Parliamentarians vote between the last two John Berkov successor candidates as speaker, in what is the first election for the post after more than a decade.
In the third round of voting, Sir Lindsay Hoyle received the most votes at 267, followed by Chris Bryant with 1
Lecturer maintained order in the Commons debate and urged MPs to speak.
The result of the final vote is expected around 20:00 GMT.
Seven candidates initially applied.
After receiving the fewest votes, Dam Rosie Winterton had to leave the race in the second round of voting, and Harriet Harman voluntarily withdrew.
Labor MP Meg Hillier and Conservative Sir Edward Lay were knocked out in the first round of the contest after receiving 10 and 11 votes, respectively.
Mr Berkov stepped down last week after a busy and often controversial decade in the chair of the chair. His resignation as a Buckingham MP was formally confirmed on Monday.
- LIVE: The Speaker Contest is in progress
What are the candidates' pitches?
The first to speak was Lady Rosey Winton of Labor. She said the chairman's task was "not to dominate production or talk about Parliament" and promised to "quench the flames from pouring gasoline on them".
Another Labor MP Chris Bryant said he believed in "a speaker who would stand by the rules, who is completely impartial and who knows Erskine May [the parliamentary rule book] back in front," adding: "I made him lie down in his bed . "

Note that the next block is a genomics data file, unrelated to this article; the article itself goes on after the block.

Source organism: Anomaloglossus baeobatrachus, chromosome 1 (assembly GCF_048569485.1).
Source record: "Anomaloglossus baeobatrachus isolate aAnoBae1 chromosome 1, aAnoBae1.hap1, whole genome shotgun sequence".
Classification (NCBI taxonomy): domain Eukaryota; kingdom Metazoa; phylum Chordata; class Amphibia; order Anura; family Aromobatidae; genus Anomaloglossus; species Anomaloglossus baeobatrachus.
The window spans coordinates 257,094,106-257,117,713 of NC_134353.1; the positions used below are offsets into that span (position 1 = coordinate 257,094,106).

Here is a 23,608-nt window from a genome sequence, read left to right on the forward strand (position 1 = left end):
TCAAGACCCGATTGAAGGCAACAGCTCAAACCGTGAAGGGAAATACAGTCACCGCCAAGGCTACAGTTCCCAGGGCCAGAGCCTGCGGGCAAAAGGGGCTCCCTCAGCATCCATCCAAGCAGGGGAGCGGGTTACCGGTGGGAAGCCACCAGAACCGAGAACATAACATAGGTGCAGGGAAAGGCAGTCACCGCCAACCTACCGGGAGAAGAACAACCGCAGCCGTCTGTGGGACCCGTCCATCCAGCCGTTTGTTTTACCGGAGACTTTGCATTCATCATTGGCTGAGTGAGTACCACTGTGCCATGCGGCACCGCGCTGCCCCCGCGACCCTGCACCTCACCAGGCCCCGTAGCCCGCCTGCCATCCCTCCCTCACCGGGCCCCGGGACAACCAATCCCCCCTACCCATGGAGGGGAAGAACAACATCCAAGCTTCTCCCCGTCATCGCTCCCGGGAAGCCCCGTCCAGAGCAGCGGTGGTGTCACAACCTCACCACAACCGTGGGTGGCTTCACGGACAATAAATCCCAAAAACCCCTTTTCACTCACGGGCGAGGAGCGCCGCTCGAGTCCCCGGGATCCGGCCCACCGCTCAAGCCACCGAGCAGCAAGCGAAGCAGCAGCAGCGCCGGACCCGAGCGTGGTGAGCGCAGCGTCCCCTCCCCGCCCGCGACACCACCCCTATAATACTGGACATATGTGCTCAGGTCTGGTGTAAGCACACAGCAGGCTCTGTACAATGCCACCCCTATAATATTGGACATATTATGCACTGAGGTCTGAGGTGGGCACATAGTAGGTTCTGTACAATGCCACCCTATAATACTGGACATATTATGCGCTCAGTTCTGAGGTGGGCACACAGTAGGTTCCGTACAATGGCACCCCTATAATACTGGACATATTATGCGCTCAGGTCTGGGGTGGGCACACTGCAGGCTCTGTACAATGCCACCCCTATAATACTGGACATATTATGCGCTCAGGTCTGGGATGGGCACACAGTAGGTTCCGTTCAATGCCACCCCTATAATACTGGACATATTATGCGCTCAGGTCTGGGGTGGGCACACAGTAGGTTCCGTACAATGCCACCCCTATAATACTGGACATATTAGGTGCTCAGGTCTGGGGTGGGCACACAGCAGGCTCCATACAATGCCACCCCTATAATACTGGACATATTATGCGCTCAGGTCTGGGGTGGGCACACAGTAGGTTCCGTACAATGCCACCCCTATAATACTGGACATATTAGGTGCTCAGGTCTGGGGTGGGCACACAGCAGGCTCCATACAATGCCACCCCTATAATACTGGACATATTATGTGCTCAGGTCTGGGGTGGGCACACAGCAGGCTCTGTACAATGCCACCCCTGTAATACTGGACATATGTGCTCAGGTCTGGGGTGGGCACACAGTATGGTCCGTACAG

He also promised to end the clap in the camera and" arrange wi-fi "- promises that he himself received with applause from listeners.
Conservative Sir Edward Lay said that the lecturer should" immerse his character in the work "and be a" quiet voice. "
He also said that the preservation of parliamentary buildings should be done" in the interest of our money administrator – the taxpayers. "" We cannot waste billions of pounds, "he said. 19659004] The current Vice-President Eleanor Ling expressed sadness at the number of MPs who decided not to vote. They were running again in the December elections and promised to run for all members if they were elected.
She said that Parliament should "escape the hierarchical structures that allow bullying to take root."
on the issue of harassment, Meg Hillier of Labor said lawmakers are needed to protect staff in the House, warning the harassment "will become the next spending scandal."
Mr Berkov was criticized for not taking any further action to tackle the Commons harassment and harassment charges, and he himself was accused of mistreating several employees, which he denied.